• Hariod, I am thinking of doing a post entitled “Do Atheists Pray?” I’m wondering what your definition of prayer would be? I know I’ll have to explain the difference between anti-theists, militant atheists and atheists right from the start, but I think “prayer” may hold many connotations for people other than the obvious “making a supplication to God”. Clare

                    • As a practising Buddhist of some 30 years standing, yet also as a non-theistic one, I would say that I pray in some of my concentration meditations, Clare. In Orthodox Buddhism, there are the so-called Four Sublime States*, or Four Divine Abidings. These are practised as formal meditations in which thought is volitionally exercised with concentrated mental focus on 1) Loving Kindness 2) Compassion 3) Sympathetic Joy and 4) Equanimity. None of them invoke deities or intercessory agents of any kind, and in that sense, they are non-theistic. Nonetheless, they are considered to be divine states in that the mind, fully absorbed in such states, is said to inhabit realms akin to those of Buddhist cosmology. Many practising Buddhists, myself included, do not concern themselves with such cosmologies, and whether or not they exist ontologically, or ‘out there’. They are largely cultural adaptations from pre-Buddhistic Hindu culture.

                      To answer your question more generally, then I think my definition of prayer would be the focusing of the mind with the volitional intent of dwelling upon the good. What is the good? All that conduces to the weal and harmony of any or all beings. One can appeal through an intercessionary deity, should one believe in such, or directly as regards the subject upon who thoughts are focussed. I do not see that atheists of any stripe are excluded from the latter. I don’t know how you might feel about such a definition, Clare, and if you wish to discuss it further then please feel free to do so. This is my immediate response, though, and hope it of some worth to you. I look forward to reading the piece greatly; it sounds most interesting.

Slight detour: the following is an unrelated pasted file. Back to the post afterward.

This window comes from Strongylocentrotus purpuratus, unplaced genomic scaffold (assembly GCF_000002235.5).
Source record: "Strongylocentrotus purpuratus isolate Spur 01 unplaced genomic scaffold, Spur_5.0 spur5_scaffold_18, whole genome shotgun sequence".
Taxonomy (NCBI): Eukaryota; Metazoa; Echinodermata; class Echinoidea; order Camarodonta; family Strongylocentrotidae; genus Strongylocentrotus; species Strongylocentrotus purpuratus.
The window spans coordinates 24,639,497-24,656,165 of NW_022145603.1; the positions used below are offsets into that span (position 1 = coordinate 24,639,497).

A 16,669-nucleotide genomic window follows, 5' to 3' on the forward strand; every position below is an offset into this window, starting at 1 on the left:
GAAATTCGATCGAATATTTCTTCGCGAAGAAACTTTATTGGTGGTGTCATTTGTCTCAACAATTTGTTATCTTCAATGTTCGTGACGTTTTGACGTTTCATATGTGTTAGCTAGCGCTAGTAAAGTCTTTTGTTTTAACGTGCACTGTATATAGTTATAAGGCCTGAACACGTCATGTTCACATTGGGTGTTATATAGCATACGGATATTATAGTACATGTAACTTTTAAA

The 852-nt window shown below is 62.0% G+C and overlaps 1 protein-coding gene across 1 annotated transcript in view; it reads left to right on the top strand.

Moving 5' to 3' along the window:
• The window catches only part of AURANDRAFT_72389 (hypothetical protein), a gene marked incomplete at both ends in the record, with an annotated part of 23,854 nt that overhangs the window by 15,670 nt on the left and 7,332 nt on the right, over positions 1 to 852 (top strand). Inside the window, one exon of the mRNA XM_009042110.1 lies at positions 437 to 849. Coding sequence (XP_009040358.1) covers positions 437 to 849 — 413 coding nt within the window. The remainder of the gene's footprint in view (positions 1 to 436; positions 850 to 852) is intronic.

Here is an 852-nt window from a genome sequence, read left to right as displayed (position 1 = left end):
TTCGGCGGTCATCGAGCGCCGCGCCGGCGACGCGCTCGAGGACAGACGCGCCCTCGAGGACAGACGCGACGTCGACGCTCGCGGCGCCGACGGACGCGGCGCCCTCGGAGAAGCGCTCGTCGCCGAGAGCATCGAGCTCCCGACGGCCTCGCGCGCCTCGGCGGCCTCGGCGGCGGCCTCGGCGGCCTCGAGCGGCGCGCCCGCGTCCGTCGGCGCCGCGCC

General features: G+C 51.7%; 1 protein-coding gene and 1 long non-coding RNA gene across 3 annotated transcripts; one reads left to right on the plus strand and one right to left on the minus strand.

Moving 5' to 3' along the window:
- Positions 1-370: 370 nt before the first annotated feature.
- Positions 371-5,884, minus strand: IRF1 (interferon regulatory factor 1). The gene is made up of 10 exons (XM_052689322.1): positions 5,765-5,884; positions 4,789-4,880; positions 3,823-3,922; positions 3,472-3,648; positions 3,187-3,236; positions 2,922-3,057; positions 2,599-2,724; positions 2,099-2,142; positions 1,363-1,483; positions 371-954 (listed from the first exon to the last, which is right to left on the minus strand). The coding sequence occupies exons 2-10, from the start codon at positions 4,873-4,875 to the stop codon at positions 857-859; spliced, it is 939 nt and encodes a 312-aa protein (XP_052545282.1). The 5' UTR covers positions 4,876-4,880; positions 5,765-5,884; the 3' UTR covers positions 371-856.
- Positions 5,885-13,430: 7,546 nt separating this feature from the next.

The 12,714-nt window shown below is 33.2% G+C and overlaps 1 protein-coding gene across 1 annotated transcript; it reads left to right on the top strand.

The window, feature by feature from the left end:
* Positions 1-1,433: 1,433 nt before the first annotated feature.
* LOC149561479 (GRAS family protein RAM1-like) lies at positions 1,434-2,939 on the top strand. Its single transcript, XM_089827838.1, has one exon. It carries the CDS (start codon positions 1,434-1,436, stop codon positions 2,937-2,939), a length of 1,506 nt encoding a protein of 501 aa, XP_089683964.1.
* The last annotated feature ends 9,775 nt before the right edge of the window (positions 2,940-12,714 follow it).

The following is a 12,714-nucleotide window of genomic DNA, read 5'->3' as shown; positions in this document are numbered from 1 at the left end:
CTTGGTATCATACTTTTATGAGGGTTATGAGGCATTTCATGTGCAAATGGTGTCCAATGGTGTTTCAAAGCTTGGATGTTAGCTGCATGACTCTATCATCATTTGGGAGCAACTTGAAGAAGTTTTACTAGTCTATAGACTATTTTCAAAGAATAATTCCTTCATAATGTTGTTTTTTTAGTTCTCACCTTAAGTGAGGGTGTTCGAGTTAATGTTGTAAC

* http://www.accesstoinsight.org/lib/authors/nyanaponika/wheel006.html

                    • Yes, Hariod, this was a great help. I realize we are much in line with our thoughts and beliefs. Weldon, our pastor, gave a sermon on silent prayer yesterday and asked us to give it some thought over the summer months. I’ve been giving it some Thinks. I grew up in a Catholic family, have attended the Congregational Church in the past five years, but contend to this day that, although I’m a Christian, I’ve always been an atheist. Weldon keeps telling me that I am very Buddhistic in all of my beliefs. Your explanation helped me to clarify the terms, something we agree must be done at the start of any serious discussion. Thank you, my dear friend. I may just take a slight hiatus from blog writing for a while, but I’ll continue reading and learning. Clare